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Discuss the Narrative Structure of The Handmaid's Tale

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Discuss the Narrative Structure of The Handmaid's Tale Offred's narrative begins in the middle of the (more-or-less) present although, as the narrative progresses, we realise that she is narrating from some point in the near future even though she is using the present continuous (that is, the events in the present are told as if they are happening now). Offred uses flashbacks combined with limited hindsight to fill us in on the details which lead up to this present, and this has the advantage for her as a narrator of, in effect, having a double hindsight: that is, she can locate the events in the past in contrast to the circumstances of the present, and she can situate the present in the context of these hindsights whilst moving the story along to its conclusion. This complex narrative structure ensures that the reader is forced to work a little harder for comprehension. For instance, in the first chapter, Offred is in the gymnasium where women like her have been brought to be trained as handmaids (we only find this out in later chapters), and this gym is used as a point of reference for the pre-Gilead world. ...read more.


(P13) The past and the present here are divided by no more than a semi-colon. The yearning for the future which characterises youth is combined with both an anxiety about what shape it will take and a sense that as they move towards it, particularly in the realisation of their sexuality, reality never quite meets expectation. The eagerness to embrace the future is combined with a fear of its realisation, an effect that is cleverly transferred to the present at the semi-colon when the gym ceases to be a place of past yearning and becomes a venue of some sort of very regimented present. At this stage of the story, however, the narrator could quite easily be talking about a summer camp in her senior year-by which stage she would have had enough experience both to have felt the yearnings and to have experienced some of their realisations. This atmosphere changes when the lights go out, and Aunt Sara and Aunt Elizabeth start to patrol with "electric cattle prods" (P14). ...read more.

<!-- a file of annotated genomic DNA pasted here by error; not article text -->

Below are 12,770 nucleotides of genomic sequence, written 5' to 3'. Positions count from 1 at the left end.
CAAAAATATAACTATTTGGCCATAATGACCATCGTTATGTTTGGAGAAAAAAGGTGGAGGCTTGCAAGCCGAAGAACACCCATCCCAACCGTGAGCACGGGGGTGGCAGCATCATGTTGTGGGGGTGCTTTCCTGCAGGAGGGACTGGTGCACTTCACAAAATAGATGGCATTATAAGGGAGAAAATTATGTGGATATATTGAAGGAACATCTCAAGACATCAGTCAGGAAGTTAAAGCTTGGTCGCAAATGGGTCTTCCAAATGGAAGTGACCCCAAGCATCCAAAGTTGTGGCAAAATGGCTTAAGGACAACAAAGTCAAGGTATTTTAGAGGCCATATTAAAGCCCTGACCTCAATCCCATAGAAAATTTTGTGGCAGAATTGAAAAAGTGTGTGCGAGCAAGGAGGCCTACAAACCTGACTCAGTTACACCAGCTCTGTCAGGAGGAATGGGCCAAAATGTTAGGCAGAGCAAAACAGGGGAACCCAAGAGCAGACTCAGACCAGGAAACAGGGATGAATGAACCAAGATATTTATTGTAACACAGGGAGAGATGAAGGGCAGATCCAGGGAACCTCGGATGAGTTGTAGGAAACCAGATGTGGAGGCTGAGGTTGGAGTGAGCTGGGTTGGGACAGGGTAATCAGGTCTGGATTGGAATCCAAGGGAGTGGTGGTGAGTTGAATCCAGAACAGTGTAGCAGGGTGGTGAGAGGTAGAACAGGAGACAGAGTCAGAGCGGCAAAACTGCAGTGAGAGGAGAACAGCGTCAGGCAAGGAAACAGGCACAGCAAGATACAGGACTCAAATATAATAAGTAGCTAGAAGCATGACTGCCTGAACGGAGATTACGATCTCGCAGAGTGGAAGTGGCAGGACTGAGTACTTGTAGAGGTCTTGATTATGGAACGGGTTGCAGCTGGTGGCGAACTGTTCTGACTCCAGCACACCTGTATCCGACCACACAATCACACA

Offred characterises the conflation of the past and the present as something of a "palimpsest of unheard sound" (a palimpsest is writing material or printing blocks on which the original writing has been effaced to make way for a second writing, or a document turned and written on the reverse side). This image is a powerful one: it suggests, on the one hand, that when we read, as she "reads" the past, we know that the words and images have been "written" with some "meaning" attached; on the other, it suggests that the meanings produced in the act of reading are a function of the present. In other words, the image of the palimpsest suggests that this is exactly what the narrator will be doing in constructing her narrative-producing a reading of both events in the present and (her memory of) the past, memories which remain only as traces over which she writes her own meaning/story. The palimpsest suggests the doubly fictional nature of the tale-the narrative stance she adopts, as mediator of her own experiences is nothing more than a convenient fiction. Grace Showell - English - Miss Parker 02/05/07 ...read more.

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